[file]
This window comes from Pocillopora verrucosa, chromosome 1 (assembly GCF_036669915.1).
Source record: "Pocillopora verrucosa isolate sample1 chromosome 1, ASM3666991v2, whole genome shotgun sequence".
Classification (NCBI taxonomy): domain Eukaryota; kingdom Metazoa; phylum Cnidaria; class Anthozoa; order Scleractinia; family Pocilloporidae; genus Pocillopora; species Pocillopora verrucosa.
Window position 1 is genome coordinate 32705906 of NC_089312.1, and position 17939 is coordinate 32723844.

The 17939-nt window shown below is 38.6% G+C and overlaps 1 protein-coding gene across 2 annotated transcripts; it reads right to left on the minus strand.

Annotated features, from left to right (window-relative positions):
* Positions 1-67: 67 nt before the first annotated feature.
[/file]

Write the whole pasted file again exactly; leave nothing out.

This window comes from Pocillopora verrucosa, chromosome 1 (assembly GCF_036669915.1).
Source record: "Pocillopora verrucosa isolate sample1 chromosome 1, ASM3666991v2, whole genome shotgun sequence".
Classification (NCBI taxonomy): domain Eukaryota; kingdom Metazoa; phylum Cnidaria; class Anthozoa; order Scleractinia; family Pocilloporidae; genus Pocillopora; species Pocillopora verrucosa.
Window position 1 is genome coordinate 32705906 of NC_089312.1, and position 17939 is coordinate 32723844.

The 17939-nt window shown below is 38.6% G+C and overlaps 1 protein-coding gene across 2 annotated transcripts; it reads right to left on the minus strand.

Annotated features, from left to right (window-relative positions):
* Positions 1-67: 67 nt before the first annotated feature.